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Earnest Mom Squad Feature: Motherhood to Me.

Here is a look into motherhood as seen by our Mom Squad member, Kahentiiosta.  I am hoping to help each mama see, there is no perfect way to be a mom, but a million ways to be the mom your kids need.  Please feel free to comment and keep the conversation going about your journey into motherhood.  x.  em.

Motherhood to me is not exactly how I thought. I think we all have preconceived assumptions of what we expect and know.  However, when you’re an actual parent a majority of the ideas I had, are completely different.  One so far has been the busy life and all the small details I am accountable for.  I had my first daughter and I loved her beyond anything I have ever felt before.  The first few weeks were a complete blur, and I honestly still vaguely remember large parts of the first few weeks. I was now entrusted to take care of this newborn all on my own.  I had lots of experience caring for infants, toddlers and children, so I wasn’t apprehensive about that.  My main issue was the amount of time it took to care for a baby! Day in and day out I was not responsible for every aspect of this new baby.

Prior to having children, I was against  co-sleeping based on what I was told. Then my daughter was born and I soon realized that the only way she would continue to sleep for more than 30 minute stretches is if she was wrapped and lying on my chest on her back.  The eventually I figured a way that was easier for her and I.  I was filled with guilt that I allowed this to happen, but being a full time breastfeeding Mama, the thought of having to place her in the crib each time after a feeding was too tiring to think about.  I eventually transitioned her into the bassinet and we both learned to sleep for longer periods at a time.

I chose to breastfeed with all my children and had it in my mind I would only go until twelve months for each one.  With my eldest she was almost seventeen months! I never expected to even have enough milk or the energy to continue, but as the months passed it was something we both enjoyed and I did not find it difficult to continue.

After having children, I realized that what works for my family may not work for another family.  We must find what works best for our situations, family life, and even circumstances.  The main thing is being adaptable to each child, learning ways to ensure you are taking care of your child the best to your knowledge and constantly being open to new ideas.  Children are completely different from each other and I have come to see that with each child I have had.  What works for one didn’t always work for the other one, and I had to be more accepting of the challenges and how I could change with that child.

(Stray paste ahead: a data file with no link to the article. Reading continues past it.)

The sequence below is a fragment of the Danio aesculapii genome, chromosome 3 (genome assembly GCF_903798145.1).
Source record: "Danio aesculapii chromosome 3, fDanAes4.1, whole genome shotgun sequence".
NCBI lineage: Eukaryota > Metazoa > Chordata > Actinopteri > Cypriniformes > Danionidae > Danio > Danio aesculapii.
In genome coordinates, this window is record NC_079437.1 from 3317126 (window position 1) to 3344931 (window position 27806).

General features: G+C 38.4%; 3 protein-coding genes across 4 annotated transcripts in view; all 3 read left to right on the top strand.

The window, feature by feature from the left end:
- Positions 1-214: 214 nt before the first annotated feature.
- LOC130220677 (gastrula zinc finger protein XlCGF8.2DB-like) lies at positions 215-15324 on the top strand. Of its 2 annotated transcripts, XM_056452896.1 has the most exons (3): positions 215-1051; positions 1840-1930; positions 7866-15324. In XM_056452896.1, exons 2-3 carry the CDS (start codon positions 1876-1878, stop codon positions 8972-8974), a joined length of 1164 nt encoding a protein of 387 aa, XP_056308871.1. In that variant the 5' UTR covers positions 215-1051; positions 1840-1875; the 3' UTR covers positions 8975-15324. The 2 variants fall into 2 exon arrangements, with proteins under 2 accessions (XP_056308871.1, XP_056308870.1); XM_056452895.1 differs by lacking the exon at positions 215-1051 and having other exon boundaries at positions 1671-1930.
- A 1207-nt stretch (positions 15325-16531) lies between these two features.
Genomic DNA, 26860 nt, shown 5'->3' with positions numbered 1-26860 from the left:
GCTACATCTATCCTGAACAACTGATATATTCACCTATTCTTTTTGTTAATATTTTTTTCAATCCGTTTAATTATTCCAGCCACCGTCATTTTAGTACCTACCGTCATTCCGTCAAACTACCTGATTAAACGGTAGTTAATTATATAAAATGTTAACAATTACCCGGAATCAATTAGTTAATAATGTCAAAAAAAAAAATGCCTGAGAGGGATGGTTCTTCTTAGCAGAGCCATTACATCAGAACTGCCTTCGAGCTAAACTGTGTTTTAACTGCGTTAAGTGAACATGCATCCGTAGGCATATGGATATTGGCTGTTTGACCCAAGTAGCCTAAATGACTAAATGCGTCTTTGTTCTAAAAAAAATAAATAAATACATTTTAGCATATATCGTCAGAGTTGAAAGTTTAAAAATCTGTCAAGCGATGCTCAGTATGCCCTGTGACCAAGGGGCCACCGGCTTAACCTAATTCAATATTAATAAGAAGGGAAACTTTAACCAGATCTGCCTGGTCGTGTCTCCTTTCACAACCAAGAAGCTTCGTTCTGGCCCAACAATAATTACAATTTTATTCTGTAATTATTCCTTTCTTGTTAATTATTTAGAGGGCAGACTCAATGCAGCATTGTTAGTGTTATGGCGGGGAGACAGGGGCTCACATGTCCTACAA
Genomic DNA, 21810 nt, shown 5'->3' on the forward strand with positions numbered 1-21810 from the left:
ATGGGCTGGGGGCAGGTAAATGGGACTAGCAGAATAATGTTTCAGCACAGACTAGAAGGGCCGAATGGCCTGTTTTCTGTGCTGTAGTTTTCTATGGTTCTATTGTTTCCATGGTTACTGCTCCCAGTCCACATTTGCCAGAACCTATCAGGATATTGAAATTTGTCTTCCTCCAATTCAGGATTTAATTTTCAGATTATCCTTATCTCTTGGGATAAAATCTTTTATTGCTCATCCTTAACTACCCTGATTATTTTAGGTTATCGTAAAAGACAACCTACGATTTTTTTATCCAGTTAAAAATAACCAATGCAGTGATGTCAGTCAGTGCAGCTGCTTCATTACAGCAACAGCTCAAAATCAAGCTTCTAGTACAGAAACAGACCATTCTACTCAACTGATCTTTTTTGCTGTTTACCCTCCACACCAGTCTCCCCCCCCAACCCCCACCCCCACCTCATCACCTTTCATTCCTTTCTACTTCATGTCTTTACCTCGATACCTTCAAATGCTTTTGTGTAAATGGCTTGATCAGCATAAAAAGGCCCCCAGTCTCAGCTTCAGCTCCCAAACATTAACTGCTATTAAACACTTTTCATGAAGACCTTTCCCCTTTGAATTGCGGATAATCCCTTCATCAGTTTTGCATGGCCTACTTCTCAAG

As my girls grow older, I am becoming more aware of the ideas I had before and how I am open to accepting the changes, and learning from them.  Guiding them based on what is currently working not what I was expecting to work.

– Kahentiiosta

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World Autism Month

In honor of World Autism Month, let’s talk about autism and The Light It Up Blue campaign this month.  Having been touched by personal friends and family who  individuals with autism in their lives, I am earnestly hoping to help spread awareness and education about autism.

What is autism spectrum disorder?
Autism, or autism spectrum disorder, refers to a range of conditions characterized by challenges with social skills, repetitive behaviors, speech and nonverbal communication, as well as by unique strengths and differences. We now know that there is not one autism but many types, caused by different combinations of genetic and environmental influences.
The term “spectrum” reflects the wide variation in challenges and strengths possessed by each person with autism.

Autism’s most-obvious signs tend to appear between 2 and 3 years of age. In some cases, it can be diagnosed as early as 18 months. Some developmental delays associated with autism can be identified and addressed even earlier. Autism Speaks urges parents with concerns to seek evaluation without delay, as early intervention can improve outcomes.

Some facts about autism 

  • The Centers for Disease Control and Prevention (CDC) estimates autism’s prevalence as 1 in 68 children in the United States. This includes 1 in 42 boys and 1 in 189 girls.
  • An estimated 50,000 teens with autism become adults – and lose school-based autism services – each year.
  • Around one third of people with autism remain nonverbal.
  • Around one third of people with autism have an intellectual disability.
  • Certain medical and mental health issues frequently accompany autism. They include gastrointestinal (GI) disorders, seizures, sleep disturbances, attention deficit and hyperactivity disorder (ADHD), anxiety and phobias.

About Autism Speaks
Autism Speaks is dedicated to promoting solutions, across the spectrum and throughout the lifespan, for the needs of individuals with autism and their families through advocacy and support; increasing understanding and acceptance of autism spectrum disorder; and advancing research into causes and better interventions for autism spectrum disorder and related conditions.

Autism Speaks enhances lives today and is accelerating a spectrum of solutions for tomorrow.

To test your knowledge of autism, click this link and the Light It Up Blue take the quiz to learn more about people with autism.  Also, join us in sharing in the #LightItUpBlue campaign in the month of April on Facebook, Twitter and Instagram.  http://bit.ly/ASDquiz

x. em.